The Office of Housing will install the Ceramic Fuel Cells systems in public housing properties in metropolitan Melbourne and regional Victoria. The project will demonstrate the operation of the systems and the benefits to tenants, via the generation of low-emissions electric power and hot water for the home.
The Victorian government announced the A$1.35 million (US$1.26 million) project this morning as part of its Jobs for the Future Economy: Green Jobs action plan. The funding for the Green Jobs package, including the purchase of the BlueGen systems, is conditional on the Victorian parliament approving changes to the landfill levies proposed by the government.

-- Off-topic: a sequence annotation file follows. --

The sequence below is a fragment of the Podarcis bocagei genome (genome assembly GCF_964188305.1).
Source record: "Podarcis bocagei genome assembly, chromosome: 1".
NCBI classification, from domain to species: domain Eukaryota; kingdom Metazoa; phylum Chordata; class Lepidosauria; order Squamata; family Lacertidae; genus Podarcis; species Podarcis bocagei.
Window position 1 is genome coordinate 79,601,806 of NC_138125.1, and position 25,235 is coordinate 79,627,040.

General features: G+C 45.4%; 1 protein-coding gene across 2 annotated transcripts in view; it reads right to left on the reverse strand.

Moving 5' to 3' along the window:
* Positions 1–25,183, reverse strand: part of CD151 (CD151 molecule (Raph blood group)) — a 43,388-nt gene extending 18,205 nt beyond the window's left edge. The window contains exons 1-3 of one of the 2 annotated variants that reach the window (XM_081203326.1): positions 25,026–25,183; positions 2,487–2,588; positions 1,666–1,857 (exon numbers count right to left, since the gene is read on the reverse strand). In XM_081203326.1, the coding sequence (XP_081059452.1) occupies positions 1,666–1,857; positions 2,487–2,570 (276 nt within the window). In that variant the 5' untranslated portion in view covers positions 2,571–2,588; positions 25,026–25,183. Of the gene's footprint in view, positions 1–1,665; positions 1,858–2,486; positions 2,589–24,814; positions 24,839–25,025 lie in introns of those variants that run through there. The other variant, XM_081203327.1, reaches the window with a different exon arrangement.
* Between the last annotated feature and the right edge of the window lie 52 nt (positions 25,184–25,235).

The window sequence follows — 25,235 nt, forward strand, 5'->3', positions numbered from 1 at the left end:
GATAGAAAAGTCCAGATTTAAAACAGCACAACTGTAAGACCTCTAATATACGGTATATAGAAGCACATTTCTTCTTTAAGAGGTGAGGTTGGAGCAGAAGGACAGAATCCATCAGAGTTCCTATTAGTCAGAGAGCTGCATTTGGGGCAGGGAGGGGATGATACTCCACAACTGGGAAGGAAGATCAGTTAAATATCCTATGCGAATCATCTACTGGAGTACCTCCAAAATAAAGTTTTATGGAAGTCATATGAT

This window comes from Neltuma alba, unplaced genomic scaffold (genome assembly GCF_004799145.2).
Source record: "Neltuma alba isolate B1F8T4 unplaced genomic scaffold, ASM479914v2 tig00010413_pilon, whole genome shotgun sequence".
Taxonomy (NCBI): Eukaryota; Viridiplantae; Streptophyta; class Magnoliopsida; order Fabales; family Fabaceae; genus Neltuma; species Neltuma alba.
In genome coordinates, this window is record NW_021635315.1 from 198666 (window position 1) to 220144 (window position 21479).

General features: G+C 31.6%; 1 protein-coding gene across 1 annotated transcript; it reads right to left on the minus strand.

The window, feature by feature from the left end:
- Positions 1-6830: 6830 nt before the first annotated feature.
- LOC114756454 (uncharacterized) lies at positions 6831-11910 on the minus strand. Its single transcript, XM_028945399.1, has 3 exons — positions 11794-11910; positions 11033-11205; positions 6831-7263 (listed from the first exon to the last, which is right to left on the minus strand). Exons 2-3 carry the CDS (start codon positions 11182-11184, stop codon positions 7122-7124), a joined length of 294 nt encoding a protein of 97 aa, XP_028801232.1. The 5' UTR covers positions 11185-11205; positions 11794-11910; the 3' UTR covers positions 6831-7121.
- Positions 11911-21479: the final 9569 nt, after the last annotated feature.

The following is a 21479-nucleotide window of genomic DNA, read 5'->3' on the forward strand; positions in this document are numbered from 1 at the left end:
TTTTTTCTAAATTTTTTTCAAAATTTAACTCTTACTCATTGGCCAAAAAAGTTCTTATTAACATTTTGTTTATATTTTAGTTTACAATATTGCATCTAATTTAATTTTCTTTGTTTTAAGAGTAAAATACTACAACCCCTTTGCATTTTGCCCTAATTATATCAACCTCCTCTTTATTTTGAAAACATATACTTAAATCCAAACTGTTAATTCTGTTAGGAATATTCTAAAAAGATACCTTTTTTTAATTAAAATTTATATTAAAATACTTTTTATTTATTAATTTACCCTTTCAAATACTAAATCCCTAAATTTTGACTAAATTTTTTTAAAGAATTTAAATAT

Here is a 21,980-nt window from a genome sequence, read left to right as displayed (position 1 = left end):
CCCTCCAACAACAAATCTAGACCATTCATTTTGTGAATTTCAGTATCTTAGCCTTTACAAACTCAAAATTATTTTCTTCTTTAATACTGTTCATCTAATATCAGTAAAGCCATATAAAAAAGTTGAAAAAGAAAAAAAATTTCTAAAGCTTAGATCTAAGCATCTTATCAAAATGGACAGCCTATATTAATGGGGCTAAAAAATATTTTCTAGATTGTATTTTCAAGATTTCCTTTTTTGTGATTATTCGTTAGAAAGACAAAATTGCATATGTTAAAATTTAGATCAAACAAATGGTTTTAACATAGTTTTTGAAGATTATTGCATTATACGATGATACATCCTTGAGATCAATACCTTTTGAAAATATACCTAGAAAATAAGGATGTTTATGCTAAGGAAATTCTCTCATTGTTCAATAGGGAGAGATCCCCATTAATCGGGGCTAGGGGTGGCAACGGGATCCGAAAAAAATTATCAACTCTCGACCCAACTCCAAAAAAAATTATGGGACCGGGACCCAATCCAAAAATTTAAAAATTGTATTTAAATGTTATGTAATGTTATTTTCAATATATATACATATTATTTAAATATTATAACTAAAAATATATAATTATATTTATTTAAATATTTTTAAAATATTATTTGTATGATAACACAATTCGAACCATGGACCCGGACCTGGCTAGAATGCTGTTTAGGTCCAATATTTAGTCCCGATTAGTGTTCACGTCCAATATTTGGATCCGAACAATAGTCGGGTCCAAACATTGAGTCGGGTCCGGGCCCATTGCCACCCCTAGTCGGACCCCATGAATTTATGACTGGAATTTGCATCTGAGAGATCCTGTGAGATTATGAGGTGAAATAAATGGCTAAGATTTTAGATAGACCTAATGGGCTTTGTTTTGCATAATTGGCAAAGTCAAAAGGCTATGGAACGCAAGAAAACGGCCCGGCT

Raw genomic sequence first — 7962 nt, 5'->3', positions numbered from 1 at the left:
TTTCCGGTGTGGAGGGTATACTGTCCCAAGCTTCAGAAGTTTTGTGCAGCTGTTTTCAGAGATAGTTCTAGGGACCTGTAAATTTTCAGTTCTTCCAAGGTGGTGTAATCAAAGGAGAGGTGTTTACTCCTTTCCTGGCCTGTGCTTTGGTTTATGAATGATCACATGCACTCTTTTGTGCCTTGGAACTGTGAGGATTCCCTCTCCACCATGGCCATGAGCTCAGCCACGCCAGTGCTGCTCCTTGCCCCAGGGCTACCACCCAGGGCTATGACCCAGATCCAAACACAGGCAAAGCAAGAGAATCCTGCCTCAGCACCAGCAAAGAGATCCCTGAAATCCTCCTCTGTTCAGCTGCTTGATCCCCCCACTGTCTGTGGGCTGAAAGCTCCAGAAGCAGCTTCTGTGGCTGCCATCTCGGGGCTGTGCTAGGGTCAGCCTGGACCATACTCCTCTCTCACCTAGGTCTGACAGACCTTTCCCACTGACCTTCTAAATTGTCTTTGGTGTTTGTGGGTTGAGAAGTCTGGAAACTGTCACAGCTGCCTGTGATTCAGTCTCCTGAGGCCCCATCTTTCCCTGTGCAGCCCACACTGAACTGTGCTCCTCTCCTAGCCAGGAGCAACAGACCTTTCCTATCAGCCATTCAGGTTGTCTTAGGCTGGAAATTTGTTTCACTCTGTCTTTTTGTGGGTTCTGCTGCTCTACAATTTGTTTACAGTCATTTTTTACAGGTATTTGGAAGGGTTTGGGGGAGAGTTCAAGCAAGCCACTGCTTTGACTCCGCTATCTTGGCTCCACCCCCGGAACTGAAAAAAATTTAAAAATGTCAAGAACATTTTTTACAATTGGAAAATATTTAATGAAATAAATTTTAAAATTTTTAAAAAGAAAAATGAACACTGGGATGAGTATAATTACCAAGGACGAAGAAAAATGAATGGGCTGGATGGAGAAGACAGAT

The project is also conditional on the Office of Housing and Ceramic Fuel Cells agreeing a model for the delivery of future BlueGen maintenance services. Provided these conditions are met, the 30 BlueGen units will be installed in late 2010 and early 2011, for an initial two-year project period.
BlueGen systems generate electricity in the home from natural gas, at almost three times the efficiency of current Victorian coal-fired electricity generators – cutting energy bills and reducing carbon emissions by up to two-thirds. Excess power can be exported to the power grid. BlueGen also produces enough heat to meet the average home’s daily needs for hot water.
Ceramic Fuel Cells has achieved electrical efficiencies of 60 percent. When heat is recovered from the electricity production process, the total efficiency is up to 85 percent – more than twice as efficient as the average among current Australian power stations.